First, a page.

There's been a battle over local discovery in the U.S. and Europe for ages. Meitun's payment- and booking-first approach is clearly the way to go with both consumers and restaurants and bars.
— Jason Clampet
Meituan is the kind of Chinese technology company few people outside the country understand.
That’s because its services aren’t quite like anything you might find abroad. Meituan has a restaurant review feature sort of like Yelp, but its app also lets you order off the menu from your phone the minute you sit down. You can settle your check with the Meituan app, book a karaoke room across town, select a song list and then hail a car for the trip over.
That makes it a serious contender in the super-app stakes, with capabilities to rival WeChat, an app from messaging giant Tencent Holdings Ltd. — ironically one of Meituan’s most prominent backers. The startup is already the world’s fourth most valuable and is emblematic of a new generation of up-and-comers that threatens a cozy duopoly enjoyed by Tencent and Alibaba Group Holding Ltd.
Leading the drive is Wang Xing, a hard-charging 38-year-old who founded the $30 billion behemoth. The inveterate entrepreneur is taking Meituan beyond its base of restaurant reviews and digital coupons into the alien territory of digital payments and even ride-hailing. Meituan already helps more than 4 million merchants hawk everything from food delivery to apartment rentals and travel packages to a user base about the size of the U.S. population.
For now, the giant startup’s careful to emphasize it’s not trying to undermine Tencent, merely testing the waters and harnessing its user base. To that end, it’s opening its platform to third-parties and plotting an expansion into at least 10 new verticals, said Chen Shaohui, a senior vice president overseeing strategy.
“Our services are location-based, that’s why we want our products to cover all aspects of life,” Chen said in an interview. “We are a company that focuses on fast upgrades in our battle strategy. We are very open to seeing what works.”
“In any business we get into, we’ll start small. If it works, then we go big,” he added.
Fueled by $7.3 billion in funding over the past two years, Meituan is the standard-bearer for a gaggle of upstarts from Uber-vanquisher Didi Chuxing to news-video juggernaut Toutiao angling to up-end an industry that orbits around the twin suns of Alibaba and Tencent. They’re charting their own course and already looking beyond China: Didi for one is venturing into bike-sharing and acquiring Brazil’s top ride-hailing service.
Meituan too has come a long way from when it was considered a pawn in Tencent’s internecine struggle against its arch-foe. The company is a leader in “online-to-offline” or internet consumer services, created through a merger of Meituan — then backed by Alibaba — and Dianping in 2015. That $15 billion deal, engineered by Tencent and other investors, was an attempt to curb wasteful spending on marketing and subsidies. Alibaba subsequently went its own way, setting up its own local services unit Koubei with affiliate Ant Financial.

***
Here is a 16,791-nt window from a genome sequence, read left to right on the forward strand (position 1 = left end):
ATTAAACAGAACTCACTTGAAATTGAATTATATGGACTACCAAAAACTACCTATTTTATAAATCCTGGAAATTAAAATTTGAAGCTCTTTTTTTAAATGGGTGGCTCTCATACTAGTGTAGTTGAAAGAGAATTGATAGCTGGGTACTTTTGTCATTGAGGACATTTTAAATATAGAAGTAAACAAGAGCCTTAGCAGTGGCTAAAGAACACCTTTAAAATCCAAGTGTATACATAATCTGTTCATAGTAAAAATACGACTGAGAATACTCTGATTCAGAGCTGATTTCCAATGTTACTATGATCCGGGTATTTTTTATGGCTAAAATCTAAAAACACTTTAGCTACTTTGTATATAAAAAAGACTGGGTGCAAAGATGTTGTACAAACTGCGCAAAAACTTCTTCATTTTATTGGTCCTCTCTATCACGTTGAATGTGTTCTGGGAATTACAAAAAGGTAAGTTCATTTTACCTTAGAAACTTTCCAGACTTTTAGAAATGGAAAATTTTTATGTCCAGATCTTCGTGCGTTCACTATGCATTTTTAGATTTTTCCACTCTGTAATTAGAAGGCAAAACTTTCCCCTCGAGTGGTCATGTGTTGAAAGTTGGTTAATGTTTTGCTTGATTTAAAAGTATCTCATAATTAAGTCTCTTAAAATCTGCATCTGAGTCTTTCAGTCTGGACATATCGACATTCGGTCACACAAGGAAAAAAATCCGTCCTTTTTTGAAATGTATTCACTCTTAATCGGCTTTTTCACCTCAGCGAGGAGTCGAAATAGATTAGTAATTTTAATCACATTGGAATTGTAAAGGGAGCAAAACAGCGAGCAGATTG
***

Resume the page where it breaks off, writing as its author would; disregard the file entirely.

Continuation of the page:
“Meituan and Didi definitely have the ambition,” said Zhou Xin, an internet consultant with Beijing-based Trustdata. “Alibaba and Tencent have been paying close attention to these smaller companies, because even if Meituan and Didi don’t have the clout to overthrow them anytime soon, the smaller two could affect the power dynamics significantly.”
Of the two, Beijing-based Meituan seems more adventurous. Meituan said this month it’s planning to offer taxi and car-hailing services in seven cities including Beijing and Shanghai.
It remains to be seen how Tencent will handle the conflict. Chen brushes aside speculation Meituan’s trying to undermine WeChat, which also offers similar services.
“Meituan has now expanded into every vertical in the service sector,” said Steven Zhu, a Shanghai-based analyst with Pacific Epoch. “The key logic behind all these moves is that it wants to capture as much traffic as possible.”
Payments are an area of focus for Tencent because of its potential to illuminate purchasing behavior. Billionaire Jack Ma’s Alipay still accounts for the majority of online payments — roughly 54 percent as of the end of September. But that’s a far cry from 80 percent just four years ago. Tencent now accounts for about 40 percent, according to research firm Analysys International.
Now Meituan has begun promoting the use of its own digital wallet on its app: it handles about a fifth of transactions from its 300 million-plus users. Tencent accounts for about 60 percent, whereas Alipay and others contribute about 20 percent, Chen said. And it’s now offering to connect third-party merchants and service providers to its own back end.
“The reason we are promoting our own payments is because this will make the experience better for people who frequently use our platform,” Chen said.
Meituan’s rapid diversification however threatens to dilute its focus, in an industry where the biggest players switch positions routinely and expansion often entails serious cash burn. Those risks were underscored by tech conglomerate LeEco’s implosion.
Meituan was the leader in a $38 billion food delivery arena, linking some 2 million restaurants across the country — but Alibaba-backed Ele.me now leads in app downloads, according to research firm Jiguang.
In travel, Meituan’s won the backing of Priceline Group Inc. but remains an also-ran against Ctrip.com International Ltd. and Alibaba’s “Fliggy.” And in ride-hailing, it’s up against Tencent-backed Didi.
Still, Meituan and its peers have little recourse but to explore new markets.
“The companies are hitting a ceiling in their own fields as they maximize the returns,” Zhou said. “Yet they all want high valuations and that’s why they need to expand. It’s very likely that we’ll see many becoming all-in-one super apps.”
—With assistance from David Ramli
©2018 Bloomberg L.P.